Graphosoma italicum is a species of shield bug in the family Pentatomidae. It is also known as the striped bug (or Italian striped bug) and minstrel bug.

Graphosoma italicum
Scientific classification Edit this classification
Domain: Eukaryota
Kingdom: Animalia
Phylum: Arthropoda
Class: Insecta
Order: Hemiptera
Suborder: Heteroptera
Family: Pentatomidae
Genus: Graphosoma
G. italicum
Binomial name
Graphosoma italicum
(Müller, 1766)
  • Cimex italicus Müller, 1766
  • Cimex nigrolineatus Fabricius, 1781
  • Tetyra schangini Gebler, 1817
  • Scutellara lineata v. flavipes Mulsant & Rey, 1865
  • Graphosoma lineatum v. reductum Horváth, 1901
  • Graphosoma italicum v. ochraceum Royer, 1923
  • Graphosoma italicum v. obscurum Stipanek, 1926
  • Graphosoma italicum f. soosi Halaszfy, 1953
  • Graphosoma italicum v. nigriscutellatum Halaszfy, 1955
  • Graphosoma italicum f. flavolineatum Halaszfy, 1955



G. italicum can reach a length of 8–12 mm (0.31–0.47 in). The body is almost round, with a large shield. The basic color of the upperside of the body is red, with wide black longitudinal stripes. The pronotum has six black bands. The antennae are black. Also the sides of the abdominal segments (connexivum) are red with many small black spots. The legs are mostly black, which distinguishes it from its relative, G. lineatum.



Graphosoma italicum had been regarded as either a subspecies, or a synonym, of G. lineatum for over 100 years, so nearly all of the existing literature prior to 2007 referred to this species under the name lineatum. The validity of G. italicum was reestablished via DNA analysis, which demonstrated that the sister species to G. italicum is G. rubrolineatum, while G. lineatum is more closely related to G. semipunctatum.[1][2][3]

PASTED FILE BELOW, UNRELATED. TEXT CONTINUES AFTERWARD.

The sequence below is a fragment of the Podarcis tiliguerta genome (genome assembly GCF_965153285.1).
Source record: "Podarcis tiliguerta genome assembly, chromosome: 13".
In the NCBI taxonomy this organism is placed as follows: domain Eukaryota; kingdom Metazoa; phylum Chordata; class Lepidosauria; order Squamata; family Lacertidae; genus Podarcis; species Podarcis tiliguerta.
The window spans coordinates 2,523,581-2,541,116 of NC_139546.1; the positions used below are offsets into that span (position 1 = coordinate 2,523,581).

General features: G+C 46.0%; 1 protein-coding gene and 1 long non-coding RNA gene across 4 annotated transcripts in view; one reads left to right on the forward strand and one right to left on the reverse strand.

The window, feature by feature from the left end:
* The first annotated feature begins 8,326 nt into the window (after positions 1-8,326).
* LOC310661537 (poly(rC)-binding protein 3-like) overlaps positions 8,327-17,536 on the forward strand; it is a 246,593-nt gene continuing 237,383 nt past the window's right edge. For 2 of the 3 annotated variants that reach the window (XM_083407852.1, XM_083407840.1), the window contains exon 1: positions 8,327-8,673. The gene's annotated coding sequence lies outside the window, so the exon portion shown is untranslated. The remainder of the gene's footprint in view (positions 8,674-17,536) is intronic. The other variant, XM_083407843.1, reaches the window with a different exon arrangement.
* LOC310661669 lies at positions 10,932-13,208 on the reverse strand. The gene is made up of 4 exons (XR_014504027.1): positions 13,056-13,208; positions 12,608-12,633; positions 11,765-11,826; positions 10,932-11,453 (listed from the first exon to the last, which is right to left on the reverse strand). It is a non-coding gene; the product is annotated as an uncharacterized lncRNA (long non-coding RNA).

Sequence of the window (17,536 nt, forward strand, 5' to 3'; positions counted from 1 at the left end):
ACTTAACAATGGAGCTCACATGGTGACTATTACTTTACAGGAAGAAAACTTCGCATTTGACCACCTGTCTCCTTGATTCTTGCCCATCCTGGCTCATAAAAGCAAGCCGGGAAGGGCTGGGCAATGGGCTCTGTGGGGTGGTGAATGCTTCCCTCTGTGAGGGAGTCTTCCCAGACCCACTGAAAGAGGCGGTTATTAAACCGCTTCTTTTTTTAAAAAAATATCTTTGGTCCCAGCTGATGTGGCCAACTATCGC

• G. i. italicum (Müller, 1766) - nominate subspecies
  • G. i. sardiniensis Lupoli, 2017[3] - with reddish legs, similar to G. lineatum, and endemic to Sardinia.

Similar species

  • Graphosoma lineatum (Linnaeus, 1758) - The legs are orange. The distribution is restricted to Northern Africa and Sicily.
  • Graphosoma semipunctatum (Fabricius, 1775) - The legs are orange, the red and black bands are interrupted on the pronotum, where they form black points. The distribution is restricted to the Mediterranean region.
  • Graphosoma melanoxanthum Horvath, 1903 - Dark connexivi with small red points, it is distributed in South Russia, Turkey, and Iran.



G. italicum is distributed across the Western Palearctic and occurs in the entire Mediterranean area, with the northern limit of distribution fluctuating strongly. In recent decades, the northern border in western and central Europe has expanded strongly to the north, so that the species now occurs as far as the North Sea and Baltic Sea (Jutland and southern Finland). In Germany, the type occurs everywhere with exception of the northwest and is not rare regionally. In Austria, it is widespread, but only locally frequent. The insects populate open to half-shady areas in dry to more humid habitats. The subspecies G. i. sardiniensis occurs only in Sardinia.



G. italicum is an insect of warm and sunny areas. It prefers warm slopes and meadows located on south-facing slopes. The orange and black warning colours (aposematism) indicate that the insects are foul-tasting, protecting them from predators. The nymphs do not have the orange-black stripe pattern, instead they are mostly brownish. These shield bugs are frequently found on the umbels of Apiaceae (Daucus, Heracleum, Anthriscus, Foeniculum, etc.), plants which themselves are chemically-protected.


  1. ^ Ribes, J., Pagola-Carte, S. & Zabalegui, I. (2008) On some Palearctic Carpocorini (Hemiptera: Pentatomidae: Pentatominae). Heteropterus Revista de Entomología 8(2): 155-169.
  2. ^ R. Lupoli & F. Dusoulier (2006) Les Punaises Pentatomoidea de France. Ancyrosoma ISBN 9782953666113
  3. ^ a b R. Lupoli, Graphosoma lineatum (L., 1758) and G. italicum (O.F. Müller, 1766), two valid and distinct species, probably derived from the Zanclean mediterranean transgression (Hemiptera Pentatomidae). L'Entomologiste T73 n°1 (2017) pp. 19-33.